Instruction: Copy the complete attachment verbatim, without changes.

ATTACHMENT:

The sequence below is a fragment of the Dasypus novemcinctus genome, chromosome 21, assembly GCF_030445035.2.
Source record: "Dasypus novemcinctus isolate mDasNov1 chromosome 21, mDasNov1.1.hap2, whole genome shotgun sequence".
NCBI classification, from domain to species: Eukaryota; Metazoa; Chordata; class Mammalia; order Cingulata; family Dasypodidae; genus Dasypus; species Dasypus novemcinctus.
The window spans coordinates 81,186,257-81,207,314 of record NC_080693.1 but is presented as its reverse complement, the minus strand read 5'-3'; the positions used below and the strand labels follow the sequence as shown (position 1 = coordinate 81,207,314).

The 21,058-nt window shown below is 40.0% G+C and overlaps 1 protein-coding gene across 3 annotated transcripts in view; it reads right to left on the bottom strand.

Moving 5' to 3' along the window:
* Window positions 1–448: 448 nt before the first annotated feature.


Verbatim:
The sequence below is a fragment of the Dasypus novemcinctus genome, chromosome 21, assembly GCF_030445035.2.
Source record: "Dasypus novemcinctus isolate mDasNov1 chromosome 21, mDasNov1.1.hap2, whole genome shotgun sequence".
NCBI classification, from domain to species: Eukaryota; Metazoa; Chordata; class Mammalia; order Cingulata; family Dasypodidae; genus Dasypus; species Dasypus novemcinctus.
The window spans coordinates 81,186,257-81,207,314 of record NC_080693.1 but is presented as its reverse complement, the minus strand read 5'-3'; the positions used below and the strand labels follow the sequence as shown (position 1 = coordinate 81,207,314).

The 21,058-nt window shown below is 40.0% G+C and overlaps 1 protein-coding gene across 3 annotated transcripts in view; it reads right to left on the bottom strand.

Moving 5' to 3' along the window:
* Window positions 1–448: 448 nt before the first annotated feature.